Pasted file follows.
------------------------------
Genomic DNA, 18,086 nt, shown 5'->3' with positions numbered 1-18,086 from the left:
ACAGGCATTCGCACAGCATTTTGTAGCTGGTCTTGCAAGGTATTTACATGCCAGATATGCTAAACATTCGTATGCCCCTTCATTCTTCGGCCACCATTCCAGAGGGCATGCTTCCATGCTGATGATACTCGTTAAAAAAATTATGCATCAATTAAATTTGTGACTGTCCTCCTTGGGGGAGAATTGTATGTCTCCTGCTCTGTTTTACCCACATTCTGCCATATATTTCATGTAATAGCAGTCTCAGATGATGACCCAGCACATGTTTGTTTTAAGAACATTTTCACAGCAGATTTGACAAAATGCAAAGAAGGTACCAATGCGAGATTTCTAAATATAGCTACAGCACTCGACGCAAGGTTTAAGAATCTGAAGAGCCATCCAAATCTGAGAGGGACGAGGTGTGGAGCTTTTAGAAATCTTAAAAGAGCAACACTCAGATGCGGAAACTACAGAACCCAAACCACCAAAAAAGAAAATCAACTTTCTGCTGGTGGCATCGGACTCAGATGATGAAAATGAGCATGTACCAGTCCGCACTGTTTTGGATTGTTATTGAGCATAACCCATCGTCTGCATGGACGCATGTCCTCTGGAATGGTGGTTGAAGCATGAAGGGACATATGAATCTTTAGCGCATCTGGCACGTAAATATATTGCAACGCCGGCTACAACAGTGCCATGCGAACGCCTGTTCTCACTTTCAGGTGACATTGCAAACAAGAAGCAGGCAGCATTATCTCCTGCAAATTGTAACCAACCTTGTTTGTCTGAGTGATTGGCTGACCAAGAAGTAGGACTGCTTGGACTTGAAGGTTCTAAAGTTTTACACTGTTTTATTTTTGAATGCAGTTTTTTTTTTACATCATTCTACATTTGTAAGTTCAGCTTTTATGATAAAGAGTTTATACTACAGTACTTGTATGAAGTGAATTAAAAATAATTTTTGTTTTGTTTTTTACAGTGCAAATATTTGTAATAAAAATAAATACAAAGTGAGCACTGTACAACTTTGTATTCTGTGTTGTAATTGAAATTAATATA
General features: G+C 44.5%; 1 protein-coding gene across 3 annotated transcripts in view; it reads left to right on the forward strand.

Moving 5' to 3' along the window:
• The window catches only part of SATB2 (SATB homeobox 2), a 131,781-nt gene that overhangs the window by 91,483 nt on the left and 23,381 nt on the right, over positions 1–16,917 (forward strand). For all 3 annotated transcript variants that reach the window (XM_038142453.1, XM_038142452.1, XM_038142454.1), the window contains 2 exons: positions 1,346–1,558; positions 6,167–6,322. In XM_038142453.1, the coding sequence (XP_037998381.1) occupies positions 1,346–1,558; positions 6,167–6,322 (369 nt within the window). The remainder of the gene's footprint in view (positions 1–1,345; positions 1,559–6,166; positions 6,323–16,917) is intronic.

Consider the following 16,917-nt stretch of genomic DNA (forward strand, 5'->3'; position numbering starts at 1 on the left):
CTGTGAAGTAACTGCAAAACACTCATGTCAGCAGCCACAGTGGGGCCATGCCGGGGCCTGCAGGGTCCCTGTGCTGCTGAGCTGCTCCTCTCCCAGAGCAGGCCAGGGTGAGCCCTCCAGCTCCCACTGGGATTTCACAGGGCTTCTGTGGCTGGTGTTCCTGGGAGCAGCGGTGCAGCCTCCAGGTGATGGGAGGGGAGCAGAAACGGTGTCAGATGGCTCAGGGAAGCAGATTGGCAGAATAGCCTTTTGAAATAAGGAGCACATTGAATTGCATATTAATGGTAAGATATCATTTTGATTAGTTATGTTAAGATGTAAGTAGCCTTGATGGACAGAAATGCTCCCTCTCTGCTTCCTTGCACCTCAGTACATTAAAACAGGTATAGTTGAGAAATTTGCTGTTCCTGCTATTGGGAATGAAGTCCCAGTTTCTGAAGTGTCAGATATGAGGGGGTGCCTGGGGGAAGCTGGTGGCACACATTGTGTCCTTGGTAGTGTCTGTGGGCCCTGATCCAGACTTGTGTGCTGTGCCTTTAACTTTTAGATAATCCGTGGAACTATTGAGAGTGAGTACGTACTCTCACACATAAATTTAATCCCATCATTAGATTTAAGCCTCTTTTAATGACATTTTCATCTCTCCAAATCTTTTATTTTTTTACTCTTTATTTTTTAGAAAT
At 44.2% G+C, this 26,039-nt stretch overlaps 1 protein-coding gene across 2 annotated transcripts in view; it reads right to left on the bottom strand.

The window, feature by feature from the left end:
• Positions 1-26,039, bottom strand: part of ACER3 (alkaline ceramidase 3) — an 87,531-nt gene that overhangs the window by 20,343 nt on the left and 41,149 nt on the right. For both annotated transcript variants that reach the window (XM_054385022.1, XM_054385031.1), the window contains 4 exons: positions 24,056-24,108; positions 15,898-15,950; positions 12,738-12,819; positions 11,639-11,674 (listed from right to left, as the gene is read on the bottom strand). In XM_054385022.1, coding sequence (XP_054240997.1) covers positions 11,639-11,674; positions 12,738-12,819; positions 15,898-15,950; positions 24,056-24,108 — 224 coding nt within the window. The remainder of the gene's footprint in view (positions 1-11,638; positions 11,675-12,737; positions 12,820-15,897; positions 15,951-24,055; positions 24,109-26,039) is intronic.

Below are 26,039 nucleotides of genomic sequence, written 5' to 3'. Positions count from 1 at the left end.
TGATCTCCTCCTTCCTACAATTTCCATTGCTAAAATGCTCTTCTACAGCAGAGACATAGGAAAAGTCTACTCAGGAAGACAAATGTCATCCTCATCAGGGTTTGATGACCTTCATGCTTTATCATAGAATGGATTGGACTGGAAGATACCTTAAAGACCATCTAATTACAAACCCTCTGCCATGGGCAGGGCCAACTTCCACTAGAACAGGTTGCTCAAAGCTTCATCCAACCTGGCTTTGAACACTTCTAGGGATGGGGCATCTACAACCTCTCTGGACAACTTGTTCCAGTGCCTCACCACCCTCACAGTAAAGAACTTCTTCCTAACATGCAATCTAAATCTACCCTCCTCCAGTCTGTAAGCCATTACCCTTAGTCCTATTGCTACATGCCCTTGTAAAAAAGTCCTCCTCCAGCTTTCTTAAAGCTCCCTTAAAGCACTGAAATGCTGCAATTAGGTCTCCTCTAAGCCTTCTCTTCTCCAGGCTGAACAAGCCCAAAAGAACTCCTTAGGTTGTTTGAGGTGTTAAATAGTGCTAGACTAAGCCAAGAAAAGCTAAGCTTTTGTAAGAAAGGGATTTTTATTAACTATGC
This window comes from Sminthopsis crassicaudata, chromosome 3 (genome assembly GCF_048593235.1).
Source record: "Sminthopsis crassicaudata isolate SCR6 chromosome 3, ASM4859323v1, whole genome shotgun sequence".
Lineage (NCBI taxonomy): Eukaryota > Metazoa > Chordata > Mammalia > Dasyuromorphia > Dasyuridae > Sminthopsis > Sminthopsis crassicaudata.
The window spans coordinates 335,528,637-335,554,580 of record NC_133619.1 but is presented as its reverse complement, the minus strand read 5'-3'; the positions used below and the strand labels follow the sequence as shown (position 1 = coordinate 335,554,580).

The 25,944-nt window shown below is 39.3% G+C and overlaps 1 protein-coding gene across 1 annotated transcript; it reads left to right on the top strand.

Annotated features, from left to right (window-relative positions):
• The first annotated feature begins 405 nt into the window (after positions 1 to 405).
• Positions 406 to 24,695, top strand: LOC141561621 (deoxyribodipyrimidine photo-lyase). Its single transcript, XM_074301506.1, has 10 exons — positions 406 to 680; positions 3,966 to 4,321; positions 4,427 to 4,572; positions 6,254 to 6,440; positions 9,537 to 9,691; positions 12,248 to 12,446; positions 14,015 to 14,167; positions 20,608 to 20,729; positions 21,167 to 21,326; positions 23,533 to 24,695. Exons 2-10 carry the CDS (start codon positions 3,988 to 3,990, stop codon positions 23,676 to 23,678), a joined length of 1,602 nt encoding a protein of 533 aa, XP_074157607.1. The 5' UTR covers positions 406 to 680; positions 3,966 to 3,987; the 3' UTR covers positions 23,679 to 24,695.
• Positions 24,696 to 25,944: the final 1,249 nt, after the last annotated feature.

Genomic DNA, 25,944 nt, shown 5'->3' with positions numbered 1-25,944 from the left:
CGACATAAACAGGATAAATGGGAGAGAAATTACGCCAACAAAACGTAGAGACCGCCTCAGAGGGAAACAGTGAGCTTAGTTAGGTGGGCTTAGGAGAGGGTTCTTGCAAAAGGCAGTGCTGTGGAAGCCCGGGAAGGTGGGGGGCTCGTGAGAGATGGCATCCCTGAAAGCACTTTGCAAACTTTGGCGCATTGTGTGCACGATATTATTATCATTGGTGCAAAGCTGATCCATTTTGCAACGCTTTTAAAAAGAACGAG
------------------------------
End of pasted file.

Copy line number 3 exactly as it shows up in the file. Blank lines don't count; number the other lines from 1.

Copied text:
General features: G+C 44.5%; 1 protein-coding gene across 3 annotated transcripts in view; it reads left to right on the forward strand.